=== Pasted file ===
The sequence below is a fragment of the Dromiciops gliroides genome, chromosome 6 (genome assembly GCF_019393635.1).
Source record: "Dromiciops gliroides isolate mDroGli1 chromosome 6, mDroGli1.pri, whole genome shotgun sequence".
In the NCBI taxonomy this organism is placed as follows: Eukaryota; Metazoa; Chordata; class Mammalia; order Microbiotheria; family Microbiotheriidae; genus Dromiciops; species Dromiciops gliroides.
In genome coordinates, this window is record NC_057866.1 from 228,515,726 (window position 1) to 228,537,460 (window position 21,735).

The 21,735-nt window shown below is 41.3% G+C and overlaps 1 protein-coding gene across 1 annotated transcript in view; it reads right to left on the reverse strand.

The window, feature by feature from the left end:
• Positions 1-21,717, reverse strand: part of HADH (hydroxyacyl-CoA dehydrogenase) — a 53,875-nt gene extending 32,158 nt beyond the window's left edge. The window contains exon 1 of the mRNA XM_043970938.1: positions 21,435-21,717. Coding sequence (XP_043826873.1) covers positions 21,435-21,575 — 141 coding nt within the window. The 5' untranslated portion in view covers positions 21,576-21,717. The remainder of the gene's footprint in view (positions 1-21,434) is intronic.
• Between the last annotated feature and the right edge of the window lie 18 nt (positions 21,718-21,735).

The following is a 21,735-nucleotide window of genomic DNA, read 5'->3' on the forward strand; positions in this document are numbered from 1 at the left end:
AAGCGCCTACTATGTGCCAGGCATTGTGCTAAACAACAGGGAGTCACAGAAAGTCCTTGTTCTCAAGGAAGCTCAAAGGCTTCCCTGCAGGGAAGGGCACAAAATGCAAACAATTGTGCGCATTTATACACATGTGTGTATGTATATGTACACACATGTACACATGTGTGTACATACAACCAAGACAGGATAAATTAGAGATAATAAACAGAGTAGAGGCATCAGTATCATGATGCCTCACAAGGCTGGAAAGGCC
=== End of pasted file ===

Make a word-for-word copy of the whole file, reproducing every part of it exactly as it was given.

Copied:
The sequence below is a fragment of the Dromiciops gliroides genome, chromosome 6 (genome assembly GCF_019393635.1).
Source record: "Dromiciops gliroides isolate mDroGli1 chromosome 6, mDroGli1.pri, whole genome shotgun sequence".
In the NCBI taxonomy this organism is placed as follows: Eukaryota; Metazoa; Chordata; class Mammalia; order Microbiotheria; family Microbiotheriidae; genus Dromiciops; species Dromiciops gliroides.
In genome coordinates, this window is record NC_057866.1 from 228,515,726 (window position 1) to 228,537,460 (window position 21,735).

The 21,735-nt window shown below is 41.3% G+C and overlaps 1 protein-coding gene across 1 annotated transcript in view; it reads right to left on the reverse strand.

The window, feature by feature from the left end:
• Positions 1-21,717, reverse strand: part of HADH (hydroxyacyl-CoA dehydrogenase) — a 53,875-nt gene extending 32,158 nt beyond the window's left edge. The window contains exon 1 of the mRNA XM_043970938.1: positions 21,435-21,717. Coding sequence (XP_043826873.1) covers positions 21,435-21,575 — 141 coding nt within the window. The 5' untranslated portion in view covers positions 21,576-21,717. The remainder of the gene's footprint in view (positions 1-21,434) is intronic.
• Between the last annotated feature and the right edge of the window lie 18 nt (positions 21,718-21,735).

The following is a 21,735-nucleotide window of genomic DNA, read 5'->3' on the forward strand; positions in this document are numbered from 1 at the left end:
AAGCGCCTACTATGTGCCAGGCATTGTGCTAAACAACAGGGAGTCACAGAAAGTCCTTGTTCTCAAGGAAGCTCAAAGGCTTCCCTGCAGGGAAGGGCACAAAATGCAAACAATTGTGCGCATTTATACACATGTGTGTATGTATATGTACACACATGTACACATGTGTGTACATACAACCAAGACAGGATAAATTAGAGATAATAAACAGAGTAGAGGCATCAGTATCATGATGCCTCACAAGGCTGGAAAGGCC